Incomplete Asbestos Abatement

December 24, 2014 admin

December 05, 2014

Seattle, Washington - Partners Construction Inc. and Asbestos Construction Management Inc. were fined a total of $379,100 by the state Department of Labor & Industries for 19 “willful and serious” safety and health violations. The citations were the result of an incomplete asbestos abatement that was performed prior to the demolition of a Seattle apartment building, and also for exposing on-site workers to the harmful toxin.

Partners Construction was originally hired to remove the asbestos from the building; the agency submitted paperwork declaring the building asbestos-free after several weeks of work. But a worker’s complaint prompted the Department of Labor & Industries to investigate, and an inspection of the site showed that approximately 5,400 sq. ft. of asbestos-containing popcorn ceiling still remained in the building.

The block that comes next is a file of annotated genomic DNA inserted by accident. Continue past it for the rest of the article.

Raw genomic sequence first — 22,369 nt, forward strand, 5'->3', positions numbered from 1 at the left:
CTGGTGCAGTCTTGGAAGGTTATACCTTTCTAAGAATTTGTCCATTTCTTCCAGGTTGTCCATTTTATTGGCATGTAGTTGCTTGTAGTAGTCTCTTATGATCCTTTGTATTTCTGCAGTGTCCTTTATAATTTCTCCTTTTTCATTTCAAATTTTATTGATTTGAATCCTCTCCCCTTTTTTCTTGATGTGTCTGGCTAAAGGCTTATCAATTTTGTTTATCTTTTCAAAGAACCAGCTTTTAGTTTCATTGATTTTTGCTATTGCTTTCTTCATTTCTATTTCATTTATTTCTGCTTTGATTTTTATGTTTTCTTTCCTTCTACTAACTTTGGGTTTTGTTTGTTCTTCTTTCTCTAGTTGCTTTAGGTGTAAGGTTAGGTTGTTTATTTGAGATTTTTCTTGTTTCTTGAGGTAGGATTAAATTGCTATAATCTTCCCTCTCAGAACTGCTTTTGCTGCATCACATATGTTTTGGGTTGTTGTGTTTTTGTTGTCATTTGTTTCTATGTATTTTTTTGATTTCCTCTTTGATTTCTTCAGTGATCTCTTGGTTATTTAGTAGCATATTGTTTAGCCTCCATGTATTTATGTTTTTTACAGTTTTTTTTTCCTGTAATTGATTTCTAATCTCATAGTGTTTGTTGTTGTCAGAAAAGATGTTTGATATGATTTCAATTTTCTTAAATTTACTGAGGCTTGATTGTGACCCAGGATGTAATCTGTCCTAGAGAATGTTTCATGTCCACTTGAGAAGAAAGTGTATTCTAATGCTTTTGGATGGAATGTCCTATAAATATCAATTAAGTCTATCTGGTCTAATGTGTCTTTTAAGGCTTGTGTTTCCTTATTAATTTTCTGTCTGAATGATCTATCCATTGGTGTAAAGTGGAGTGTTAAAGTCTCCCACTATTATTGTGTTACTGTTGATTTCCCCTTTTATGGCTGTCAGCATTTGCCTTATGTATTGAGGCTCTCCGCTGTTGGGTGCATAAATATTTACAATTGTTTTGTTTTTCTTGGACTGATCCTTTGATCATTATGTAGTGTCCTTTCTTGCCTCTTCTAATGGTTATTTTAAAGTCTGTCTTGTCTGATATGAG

At that point, the building’s owner hired Asbestos Construction Management Inc. to complete the job, but the replacement agency violated essentially the same asbestos regulations as Partners Construction. Ultimately, Partners Construction received 14 citations, while Asbestos Construction Management was issued five.

The Department of Labor & Industries has already decertified Partners Construction; Asbestos Construction Management will soon lose its asbestos certification, as well.

In a release, the Department of Labor & Industries highlighted the important of lawful asbestos abatement. “Removal of asbestos-containing building materials must be done by a certified abatement contractor who follows safety and health rules to protect workers and the public from exposure to asbestos,” the statement said. “The contractor must also ensure proper removal and disposal of the asbestos materials.”

Asbestos exposure can lead to numerous respiratory health problems, and it is the primary cause of mesothelioma, a preventable type of lung cancer with a high mortality rate. For more information about asbestos regulations, visit the EPA’s website.



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